Much hangs in the balance with the outcome of the 2022 midterm election. Republicans, who appear poised to take control of the House as I write this column, have openly promised to stall Biden’s Democratic agenda until after the 2024 presidential election. They have also explicitly threatened to force a default on US Treasury debt unless they obtain cuts to programs like Social Security and Medicare. As imperfect as our system of government is, certain ideals—representational government, equal opportunity, and no citizen above the law—are core values of our Constitution. Will we be able to retain our majority-rule democracy or succumb to the ultra-right MAGA Republican delusions of minority rule, fueled by corporate super PACs?
Despite having dodged the pandemic bullet, our orchestras remain in jeopardy because our country—our democracy—is in jeopardy. Rights and freedoms long assumed sacrosanct are being stripped away by a radical Supreme Court. Conservative state legislatures are curtailing the right of their citizens to vote and threatening to take control of the electoral system altogether, regardless of the popular vote. The looming reality of climate change continues to destabilize our economy and our planet.
As we have learned over decades of economic vicissitudes, when the going gets tough, the arts go first.
Coming out of the Great Depression in the 1930s, the Franklin Delano Roosevelt administration passed the New Deal programs, a sweeping package of federal regulations, financial reforms, and public works projects enacted by the Federal Government to help the American people survive. Among those programs, which included banking industry regulation and the establishment of Social Security, the Works Progress Administration (WPA) employed artists, musicians, actors, and writers. The arts program, known as Federal One, ultimately inspired the passage of the National Foundation of Arts and Humanities Act of 1965 (NEA and NEH) under the Kennedy and Johnson administrations. The NEA provided the foundation for many of our full-time ICSOM orchestras (Chairperson’s Report, Senza Sordino April ’22). Without the possibility of passing universal healthcare coverage through Congress, Medicare and Medicaid were signed into law in 1965 as an amendment to Social Security.
With the election of Ronald Reagan in 1980, Republican control ushered in the era of reducing big government—recall Reagan’s famous quote that “…government is not the solution to our problem; government is the problem.” Funding for public works has been cut mercilessly ever since. Social Security and Medicare remain under constant threat. Union membership and bargaining power have diminished along with the salaries and working conditions of Americans. The banking industry and Wall Street are untethered from regulation and corporate subsidies continue to grow along with a burgeoning military industrial complex. Money continues its upward flow into the hands of the top one percent—ironically, the very money that our orchestras are now dependent on for survival.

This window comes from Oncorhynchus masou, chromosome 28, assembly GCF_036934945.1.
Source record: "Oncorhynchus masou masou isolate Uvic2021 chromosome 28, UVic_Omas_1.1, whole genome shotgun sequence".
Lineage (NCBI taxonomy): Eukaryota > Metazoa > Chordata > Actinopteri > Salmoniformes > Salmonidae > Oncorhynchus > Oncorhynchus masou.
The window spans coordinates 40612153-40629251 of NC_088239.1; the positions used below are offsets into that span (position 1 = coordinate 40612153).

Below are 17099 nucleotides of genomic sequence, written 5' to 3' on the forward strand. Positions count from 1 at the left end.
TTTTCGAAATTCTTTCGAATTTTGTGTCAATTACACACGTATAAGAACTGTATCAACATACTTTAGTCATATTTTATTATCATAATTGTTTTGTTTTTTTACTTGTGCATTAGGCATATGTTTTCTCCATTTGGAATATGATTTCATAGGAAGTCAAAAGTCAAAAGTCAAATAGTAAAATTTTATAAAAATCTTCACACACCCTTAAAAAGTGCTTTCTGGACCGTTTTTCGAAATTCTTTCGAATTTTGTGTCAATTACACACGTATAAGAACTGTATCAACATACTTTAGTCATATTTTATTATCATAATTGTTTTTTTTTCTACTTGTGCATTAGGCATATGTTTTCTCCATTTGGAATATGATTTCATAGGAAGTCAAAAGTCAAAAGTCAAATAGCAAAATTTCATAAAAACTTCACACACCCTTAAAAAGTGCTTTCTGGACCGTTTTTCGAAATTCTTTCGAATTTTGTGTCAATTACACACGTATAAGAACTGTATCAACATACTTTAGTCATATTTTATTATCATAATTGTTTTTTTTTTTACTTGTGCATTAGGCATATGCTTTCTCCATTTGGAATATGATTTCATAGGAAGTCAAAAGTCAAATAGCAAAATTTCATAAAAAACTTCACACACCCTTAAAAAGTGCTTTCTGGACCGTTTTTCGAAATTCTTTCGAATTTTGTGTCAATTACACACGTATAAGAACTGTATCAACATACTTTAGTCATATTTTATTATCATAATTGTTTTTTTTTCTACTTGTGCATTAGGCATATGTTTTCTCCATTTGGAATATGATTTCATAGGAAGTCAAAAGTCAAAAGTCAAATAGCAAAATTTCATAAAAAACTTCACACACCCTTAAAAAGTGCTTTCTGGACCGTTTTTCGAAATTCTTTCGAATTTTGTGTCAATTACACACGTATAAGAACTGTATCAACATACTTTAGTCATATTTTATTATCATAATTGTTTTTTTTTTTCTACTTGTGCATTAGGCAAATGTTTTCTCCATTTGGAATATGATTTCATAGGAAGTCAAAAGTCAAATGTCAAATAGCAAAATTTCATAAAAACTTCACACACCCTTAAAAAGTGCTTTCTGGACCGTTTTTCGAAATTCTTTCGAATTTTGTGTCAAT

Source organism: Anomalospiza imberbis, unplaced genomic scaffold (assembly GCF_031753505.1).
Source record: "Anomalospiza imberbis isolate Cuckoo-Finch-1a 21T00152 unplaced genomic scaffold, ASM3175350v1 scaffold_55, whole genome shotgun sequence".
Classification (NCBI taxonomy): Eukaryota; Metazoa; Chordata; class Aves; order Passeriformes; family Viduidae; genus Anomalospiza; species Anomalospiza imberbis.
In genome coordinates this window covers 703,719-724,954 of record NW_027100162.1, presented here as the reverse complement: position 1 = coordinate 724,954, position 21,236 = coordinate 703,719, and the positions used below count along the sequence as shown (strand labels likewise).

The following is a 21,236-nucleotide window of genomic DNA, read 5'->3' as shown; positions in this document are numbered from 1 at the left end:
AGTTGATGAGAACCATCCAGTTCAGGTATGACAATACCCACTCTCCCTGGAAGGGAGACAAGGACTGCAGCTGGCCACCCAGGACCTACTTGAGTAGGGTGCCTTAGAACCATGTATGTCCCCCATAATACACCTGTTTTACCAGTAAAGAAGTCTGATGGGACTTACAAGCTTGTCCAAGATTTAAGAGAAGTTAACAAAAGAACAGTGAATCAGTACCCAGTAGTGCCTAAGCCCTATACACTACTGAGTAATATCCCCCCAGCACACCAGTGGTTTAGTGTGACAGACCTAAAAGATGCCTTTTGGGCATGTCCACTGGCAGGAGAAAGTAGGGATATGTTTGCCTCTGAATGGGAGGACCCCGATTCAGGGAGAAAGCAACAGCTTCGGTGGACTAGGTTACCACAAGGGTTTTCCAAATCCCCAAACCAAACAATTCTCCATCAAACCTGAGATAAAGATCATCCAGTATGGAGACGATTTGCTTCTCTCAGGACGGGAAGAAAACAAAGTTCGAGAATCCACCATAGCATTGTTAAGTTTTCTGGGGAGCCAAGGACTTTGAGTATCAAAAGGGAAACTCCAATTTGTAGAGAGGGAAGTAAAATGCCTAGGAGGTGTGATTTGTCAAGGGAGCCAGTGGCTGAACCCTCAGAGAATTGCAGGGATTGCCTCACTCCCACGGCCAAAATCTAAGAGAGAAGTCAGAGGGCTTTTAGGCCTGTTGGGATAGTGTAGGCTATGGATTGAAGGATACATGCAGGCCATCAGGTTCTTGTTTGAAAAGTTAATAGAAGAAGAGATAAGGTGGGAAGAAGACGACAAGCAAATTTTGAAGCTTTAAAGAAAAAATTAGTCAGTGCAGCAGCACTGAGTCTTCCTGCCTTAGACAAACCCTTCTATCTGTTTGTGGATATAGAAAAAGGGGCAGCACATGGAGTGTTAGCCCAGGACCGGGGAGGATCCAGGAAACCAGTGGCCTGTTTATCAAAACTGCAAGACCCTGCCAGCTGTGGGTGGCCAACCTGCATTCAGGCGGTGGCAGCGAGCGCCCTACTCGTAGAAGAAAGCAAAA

By necessity, our orchestra associations are apolitical. Our nonprofit business model requires that we fund-raise from every ideological stripe. But we are not our orchestras. We are members of the American Federation of Musicians and of ICSOM. We are a labor union. Unions have the collective power to change our society but only so long as we retain our representative government and stop the silent, slow-motion insurrection that is undermining our democracy.
It is encouraging to see the beginnings of a resurgence of organized labor across the country. New industries are organizing and voting in favor of union representation under a collective bargaining agreement. How can we, members of ICSOM, help to turn the political tide in our country? What can we do alongside our AFM colleagues to affect the political landscape and help create a more egalitarian society—one that supports the rights of all our citizens and promotes a more democratic and representative government?
Our union is our political vehicle. Check in with your Local and see what might be on their political agenda. It may be too late for the 2022 midterms but the 2024 presidential election cycle is right around the corner.
The future of our country is in our hands. The futures of our orchestras, the AFM, and ICSOM are in our hands. We are the living network that connects our orchestras to one another—and we are their voice within our union. Let’s make use of it and see what we can accomplish together.